Headlines We Saw Coming: iPad Sees Rise in Digital Comics

Well, duh.

While the rest of the world may find such information, courtesy of CNN, to be rather surprising (or something?) the geeks  just nod their heads. Do we get points for being forward-thinking? Probably not.

Either way, apparently—shock of shocks—the iPad has given comics a major boost. While everyone’s been busy talking about the death of publishing, and typically referring to books rather than graphic novels, comics have risen in sales on the digital front rather impressively. According to CNN, ICv2 reports “sales of between $500,000-$1 million of digital comic sales on mobile apps in 2009.”

Of all the things I’ve seen on the iPad, I have to admit comics probably look the most slick. Maybe it has to do with the screen, or the tactile quality—since you can zoom in and flip through with remarkable precision—but I’m almost willing to say the iPad, and other similar digital readers capable of displaying them, actually enhances the comic reading experience. Books just feel too different to me, but in many cases comics feel more intimate, beefier, more immersive. The experience is just far more dynamic. Not to mention it’s a total paper saver.

So selling more comics is good, especially by geek standards. But what does all this mean for the typical comics stores we all know and love? Well, just like the bookstores, there’s going to be a good deal of growing pains if the digital format really takes flight (and as things stand, it’s hard to argue it won’t). Currently there are some conflicting reports on the matter, as CNN reports, from those convinced digitizing comics will end the small store operations to those who find the iPad applications have actually garnered more sales and brought in new customers. And then there’s the contingent that just doesn’t care one way or the other.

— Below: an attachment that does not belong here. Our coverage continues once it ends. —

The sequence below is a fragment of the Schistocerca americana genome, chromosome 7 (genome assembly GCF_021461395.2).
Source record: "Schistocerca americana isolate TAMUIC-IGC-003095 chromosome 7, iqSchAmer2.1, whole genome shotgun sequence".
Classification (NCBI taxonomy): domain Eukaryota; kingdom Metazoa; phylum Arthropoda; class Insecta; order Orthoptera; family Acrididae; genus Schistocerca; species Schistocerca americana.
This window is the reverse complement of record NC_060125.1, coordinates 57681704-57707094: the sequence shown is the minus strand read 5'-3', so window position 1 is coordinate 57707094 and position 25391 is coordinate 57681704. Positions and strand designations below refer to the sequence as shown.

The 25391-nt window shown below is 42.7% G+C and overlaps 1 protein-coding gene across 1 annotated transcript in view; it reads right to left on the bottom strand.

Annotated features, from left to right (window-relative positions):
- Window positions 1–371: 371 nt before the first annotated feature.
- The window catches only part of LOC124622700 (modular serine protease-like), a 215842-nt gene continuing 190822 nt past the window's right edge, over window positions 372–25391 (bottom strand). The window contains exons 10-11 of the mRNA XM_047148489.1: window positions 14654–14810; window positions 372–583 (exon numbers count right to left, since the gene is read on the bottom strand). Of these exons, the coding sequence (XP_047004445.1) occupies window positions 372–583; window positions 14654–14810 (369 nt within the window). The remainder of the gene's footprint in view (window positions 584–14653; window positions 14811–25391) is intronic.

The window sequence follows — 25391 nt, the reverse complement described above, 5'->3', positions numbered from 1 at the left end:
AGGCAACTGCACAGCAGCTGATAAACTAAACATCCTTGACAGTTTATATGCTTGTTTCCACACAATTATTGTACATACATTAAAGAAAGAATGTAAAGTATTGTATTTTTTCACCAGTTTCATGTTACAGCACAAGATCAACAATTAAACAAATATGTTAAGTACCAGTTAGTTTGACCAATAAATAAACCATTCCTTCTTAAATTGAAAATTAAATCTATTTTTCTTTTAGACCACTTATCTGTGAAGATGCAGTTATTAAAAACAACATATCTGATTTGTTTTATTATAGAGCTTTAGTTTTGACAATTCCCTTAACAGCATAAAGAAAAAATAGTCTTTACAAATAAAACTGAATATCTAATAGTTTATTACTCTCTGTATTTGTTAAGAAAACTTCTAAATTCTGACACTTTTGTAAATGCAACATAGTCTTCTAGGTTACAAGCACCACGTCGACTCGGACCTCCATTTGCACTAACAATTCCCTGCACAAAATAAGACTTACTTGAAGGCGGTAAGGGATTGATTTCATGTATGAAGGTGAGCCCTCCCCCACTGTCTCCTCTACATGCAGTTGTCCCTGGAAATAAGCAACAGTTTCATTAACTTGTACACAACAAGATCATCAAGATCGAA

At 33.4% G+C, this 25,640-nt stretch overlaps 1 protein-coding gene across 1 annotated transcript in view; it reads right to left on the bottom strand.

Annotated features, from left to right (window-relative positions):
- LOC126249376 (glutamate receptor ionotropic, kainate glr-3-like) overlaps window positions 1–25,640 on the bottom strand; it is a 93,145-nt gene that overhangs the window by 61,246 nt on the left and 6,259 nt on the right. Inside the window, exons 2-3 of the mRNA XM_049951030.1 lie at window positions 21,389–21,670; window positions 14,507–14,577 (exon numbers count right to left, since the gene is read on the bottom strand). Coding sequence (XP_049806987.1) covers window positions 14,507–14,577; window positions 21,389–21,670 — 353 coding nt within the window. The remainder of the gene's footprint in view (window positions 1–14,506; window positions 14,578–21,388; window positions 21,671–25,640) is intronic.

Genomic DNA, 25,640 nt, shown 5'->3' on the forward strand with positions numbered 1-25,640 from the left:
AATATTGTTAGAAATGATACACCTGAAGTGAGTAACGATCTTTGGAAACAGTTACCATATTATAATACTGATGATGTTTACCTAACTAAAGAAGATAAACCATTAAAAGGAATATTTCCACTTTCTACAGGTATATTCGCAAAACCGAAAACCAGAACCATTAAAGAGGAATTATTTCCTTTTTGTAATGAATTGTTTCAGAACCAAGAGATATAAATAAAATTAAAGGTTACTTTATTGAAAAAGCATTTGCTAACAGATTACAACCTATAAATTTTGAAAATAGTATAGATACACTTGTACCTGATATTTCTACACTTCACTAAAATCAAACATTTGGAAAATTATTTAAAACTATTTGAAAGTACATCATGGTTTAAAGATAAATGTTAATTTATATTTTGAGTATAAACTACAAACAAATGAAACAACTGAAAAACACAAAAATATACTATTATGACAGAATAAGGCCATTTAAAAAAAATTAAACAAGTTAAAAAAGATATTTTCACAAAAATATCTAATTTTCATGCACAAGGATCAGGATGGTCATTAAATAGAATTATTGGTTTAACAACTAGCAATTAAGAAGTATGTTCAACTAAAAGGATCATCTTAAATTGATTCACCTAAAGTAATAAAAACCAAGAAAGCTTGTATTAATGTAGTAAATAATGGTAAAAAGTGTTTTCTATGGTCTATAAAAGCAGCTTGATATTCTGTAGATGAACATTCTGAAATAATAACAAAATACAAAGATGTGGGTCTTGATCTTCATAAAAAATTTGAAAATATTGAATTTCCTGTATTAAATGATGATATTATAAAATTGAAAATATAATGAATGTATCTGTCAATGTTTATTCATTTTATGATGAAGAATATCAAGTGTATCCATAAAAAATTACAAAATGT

But there is something to be said about community. Part of the reason consumers visit comic book stores, record stores, and book stores, has less to do with finding media at a good price and more to do with social interaction. That personal touch is what makes the buying experience so special. As Jeremy Atkins of Dark Horse Comics says, as quoted in the article:

“If you actually look at what happened to the record industry, a lot of the smaller record stores continue to thrive. I’m still more likely to want to talk to the people working in a record store or comics shop. I like having a rapport with people who understand what I like. Ultimately, there’s still no substitute for that.”

What are your opinions on digital comics? Are you reading more comics now that they’re easier to purchase? Are there any drawbacks you’ve noticed? Do you think an online community will ever replace the local rapport of comics shops?

[Image CC-BY-SA-3.0]

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